How to Collaborate More Effectively: Uncanny Creativity 29

Teamwork isn’t always easy. Yet, we work with others because we know the final product will benefit from everyone’s unique expertise. We can’t work it alone. As a designer, I’m better off with an editor, a project manager, client input, and any other feedback that is available. Those perspectives and skills just offer more than I could on my own.

The first thing that I keep in mind when collaborating is to focus on giving constructive criticism. This means that I feel my input is helpful and positive. I try to exchange ideas without trying to change the other persons mind. These are my suggestions and I know others can take them or leave them.

Avoid arguing and interrupting others. The key to doing that is listening. Listen and let yourself understand that this person is saying what they feel is right from their own experience.

Suspend untested assumptions. Look and listen for the untested statements among your team. Ask the questions: how do we know? Why do feel this is true for this project?

Be honest even if it’s controversial. We have to let others our truth and let them react. They may have good responses to our concerns. Voicing them allows them to be addressed. Avoid negative thinking and nay saying such as adding it can’t be done, it’s been done, it’s too early, it’s too late. These are all easy to overcome by asking or answering why. If it can’t be done, state the reasoning you feel this is a difficulty.

Common Collaboration Mistakes

There are some fairly collaboration mistakes that we can avoid:

Avoid assuming you knowing the outcomes. Rather than assume, provide a next step that tests whether this guess will happen or not. The client won’t like the idea? Only the client knows that.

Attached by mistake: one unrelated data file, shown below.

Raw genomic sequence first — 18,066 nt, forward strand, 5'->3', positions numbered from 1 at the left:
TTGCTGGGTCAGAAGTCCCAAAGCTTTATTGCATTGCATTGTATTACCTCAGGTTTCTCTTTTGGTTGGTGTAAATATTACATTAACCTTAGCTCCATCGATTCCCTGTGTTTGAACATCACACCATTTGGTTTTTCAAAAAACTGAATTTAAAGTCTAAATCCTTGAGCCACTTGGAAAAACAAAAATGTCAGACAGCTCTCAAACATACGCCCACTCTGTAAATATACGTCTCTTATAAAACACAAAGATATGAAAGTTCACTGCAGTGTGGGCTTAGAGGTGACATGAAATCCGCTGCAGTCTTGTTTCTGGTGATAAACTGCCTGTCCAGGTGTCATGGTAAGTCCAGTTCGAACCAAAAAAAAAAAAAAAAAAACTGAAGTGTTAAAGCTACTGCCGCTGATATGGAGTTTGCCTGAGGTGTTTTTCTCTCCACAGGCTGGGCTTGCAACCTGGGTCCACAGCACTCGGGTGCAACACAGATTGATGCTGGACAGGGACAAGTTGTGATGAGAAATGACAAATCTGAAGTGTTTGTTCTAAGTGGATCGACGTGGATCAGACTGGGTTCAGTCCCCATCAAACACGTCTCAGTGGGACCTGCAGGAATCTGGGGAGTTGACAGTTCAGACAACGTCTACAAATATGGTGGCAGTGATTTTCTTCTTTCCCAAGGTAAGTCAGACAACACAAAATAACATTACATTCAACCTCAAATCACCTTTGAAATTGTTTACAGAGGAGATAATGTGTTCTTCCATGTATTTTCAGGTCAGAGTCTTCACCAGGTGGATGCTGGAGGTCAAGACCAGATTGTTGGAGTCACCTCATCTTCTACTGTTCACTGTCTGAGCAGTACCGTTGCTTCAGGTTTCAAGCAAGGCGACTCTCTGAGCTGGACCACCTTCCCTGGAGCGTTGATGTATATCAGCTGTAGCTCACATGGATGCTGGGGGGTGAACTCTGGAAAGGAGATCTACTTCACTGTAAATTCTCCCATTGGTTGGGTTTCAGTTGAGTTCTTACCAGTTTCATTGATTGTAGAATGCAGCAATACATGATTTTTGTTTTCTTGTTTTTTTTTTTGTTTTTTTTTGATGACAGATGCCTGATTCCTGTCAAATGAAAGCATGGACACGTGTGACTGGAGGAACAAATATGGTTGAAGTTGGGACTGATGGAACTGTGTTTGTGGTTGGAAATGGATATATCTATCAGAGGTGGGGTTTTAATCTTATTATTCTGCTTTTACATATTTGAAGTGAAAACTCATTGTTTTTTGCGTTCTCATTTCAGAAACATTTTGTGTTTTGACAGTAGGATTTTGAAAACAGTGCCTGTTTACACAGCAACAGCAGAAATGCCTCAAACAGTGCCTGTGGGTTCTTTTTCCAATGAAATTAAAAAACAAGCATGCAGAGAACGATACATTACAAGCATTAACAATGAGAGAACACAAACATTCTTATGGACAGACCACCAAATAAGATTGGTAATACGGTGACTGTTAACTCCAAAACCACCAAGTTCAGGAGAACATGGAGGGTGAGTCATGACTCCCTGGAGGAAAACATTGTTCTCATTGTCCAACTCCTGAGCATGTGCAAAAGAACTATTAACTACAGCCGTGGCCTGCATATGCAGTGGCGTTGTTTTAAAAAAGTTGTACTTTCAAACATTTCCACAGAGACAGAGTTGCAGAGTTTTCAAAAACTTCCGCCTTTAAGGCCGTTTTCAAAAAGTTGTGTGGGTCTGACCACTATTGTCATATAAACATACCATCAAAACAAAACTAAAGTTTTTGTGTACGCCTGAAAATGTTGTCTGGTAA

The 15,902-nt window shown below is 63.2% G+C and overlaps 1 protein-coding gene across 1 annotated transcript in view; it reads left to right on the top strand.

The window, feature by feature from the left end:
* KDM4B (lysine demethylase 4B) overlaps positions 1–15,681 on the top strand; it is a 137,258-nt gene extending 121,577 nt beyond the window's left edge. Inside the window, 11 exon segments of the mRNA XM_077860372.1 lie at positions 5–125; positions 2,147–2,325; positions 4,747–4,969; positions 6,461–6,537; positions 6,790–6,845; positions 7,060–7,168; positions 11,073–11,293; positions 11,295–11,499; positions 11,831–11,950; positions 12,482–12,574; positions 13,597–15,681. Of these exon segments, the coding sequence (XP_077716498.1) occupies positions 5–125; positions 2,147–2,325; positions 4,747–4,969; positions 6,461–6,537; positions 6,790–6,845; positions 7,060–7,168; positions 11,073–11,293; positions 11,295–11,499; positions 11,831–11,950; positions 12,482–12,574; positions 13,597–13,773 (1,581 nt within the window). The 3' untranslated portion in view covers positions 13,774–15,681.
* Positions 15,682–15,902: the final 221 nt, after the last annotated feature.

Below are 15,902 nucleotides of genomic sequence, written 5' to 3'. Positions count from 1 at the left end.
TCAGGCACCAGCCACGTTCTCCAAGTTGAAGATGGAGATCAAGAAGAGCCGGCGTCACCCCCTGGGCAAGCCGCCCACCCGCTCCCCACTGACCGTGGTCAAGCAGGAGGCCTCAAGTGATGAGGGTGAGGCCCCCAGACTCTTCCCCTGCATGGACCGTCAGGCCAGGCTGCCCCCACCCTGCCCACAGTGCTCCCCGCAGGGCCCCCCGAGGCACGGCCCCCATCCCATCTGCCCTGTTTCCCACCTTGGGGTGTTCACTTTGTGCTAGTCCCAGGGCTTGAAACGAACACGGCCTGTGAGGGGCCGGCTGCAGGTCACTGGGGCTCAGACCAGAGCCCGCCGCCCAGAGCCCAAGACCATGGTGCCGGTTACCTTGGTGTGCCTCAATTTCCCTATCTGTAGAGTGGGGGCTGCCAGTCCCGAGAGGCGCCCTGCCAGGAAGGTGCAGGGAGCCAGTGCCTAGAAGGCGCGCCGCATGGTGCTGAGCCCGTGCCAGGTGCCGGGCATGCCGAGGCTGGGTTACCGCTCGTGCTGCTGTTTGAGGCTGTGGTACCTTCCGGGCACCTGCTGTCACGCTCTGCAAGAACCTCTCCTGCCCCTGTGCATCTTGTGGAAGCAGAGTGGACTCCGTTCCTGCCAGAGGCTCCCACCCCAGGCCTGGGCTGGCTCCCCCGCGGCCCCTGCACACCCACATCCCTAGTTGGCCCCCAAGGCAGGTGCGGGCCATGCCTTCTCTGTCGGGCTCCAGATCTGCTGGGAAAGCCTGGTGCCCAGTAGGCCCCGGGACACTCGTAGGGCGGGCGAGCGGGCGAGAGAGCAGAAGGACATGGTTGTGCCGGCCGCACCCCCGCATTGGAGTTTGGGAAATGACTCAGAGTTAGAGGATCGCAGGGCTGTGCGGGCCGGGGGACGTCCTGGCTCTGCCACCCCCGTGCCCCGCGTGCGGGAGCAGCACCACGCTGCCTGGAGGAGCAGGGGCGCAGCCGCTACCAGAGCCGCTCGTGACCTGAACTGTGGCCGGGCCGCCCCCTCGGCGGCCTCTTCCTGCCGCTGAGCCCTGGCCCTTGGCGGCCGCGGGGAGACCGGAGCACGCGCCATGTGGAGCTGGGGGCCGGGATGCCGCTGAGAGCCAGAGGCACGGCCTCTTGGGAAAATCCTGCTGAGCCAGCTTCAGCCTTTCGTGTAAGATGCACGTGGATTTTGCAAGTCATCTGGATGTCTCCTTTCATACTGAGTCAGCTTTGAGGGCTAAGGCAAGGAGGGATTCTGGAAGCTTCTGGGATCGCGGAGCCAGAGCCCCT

Avoid demonstrations that show you’re in charge without adding to the project. If you have the final say, there is no threat in listening to ideas. Use opportunities to direct and validate what you can, yet keep focused on the next steps for the project and not on the team structure.

Avoid changing everything. Look at what is working, the positives of how things already are, and keep what you are sure does work. There’s no need to reinvent every wheel completely. Focus on what is broke and how to make those aspects improved.

Avoid doing nothing out of fear to contribute. Every member of a team is there because their opinion is valued. Assert your value. Relax, there is some trust in your judgement just by your presence.

Avoid not getting to know people well enough. Whether the team is connecting for a short meeting or for years, it’s a good idea to have some personal interaction. See your team as human flesh and blood people. This can be the slight small talk at the beginning or end of a meeting, a brief mention of the weather, your hometown, or an experience. Those minor personalizations help others empathize with your ideas and make your points that much more effective.

Avoid not taking responsibility. Any outcome from a group project reflects on all of his members. When things go wrong, everyone is equally to blame. After all, the group has allowed it to happen. In any interaction, all parties are responsible for the ultimate outcomes. Sure the largest portions may have started as one person’s idea, yet it’s the team that implemented and enabled that to happen. Accepting responsibility will empower your involvement in all parts of the process.

You may also want to hear my story of how collaboration went terribly wrong: 6 Dos and Don’t for Killer Creative Teams: Confessions of a Bad Team Player

What are some of your experiences working with others? What did you learn in the process? Share in the comments!

Uncanny Creativity is an art productivity podcast helping you to be more imaginative everyday. Brian E. Young is a magazine art director and artist in Baltimore, Maryland. If you have a design and creativity question I can help answer, send me your letters by e-mail, Facebook or Twitter.

Brian E. Young is a graphic designer and artist in Baltimore, MD.


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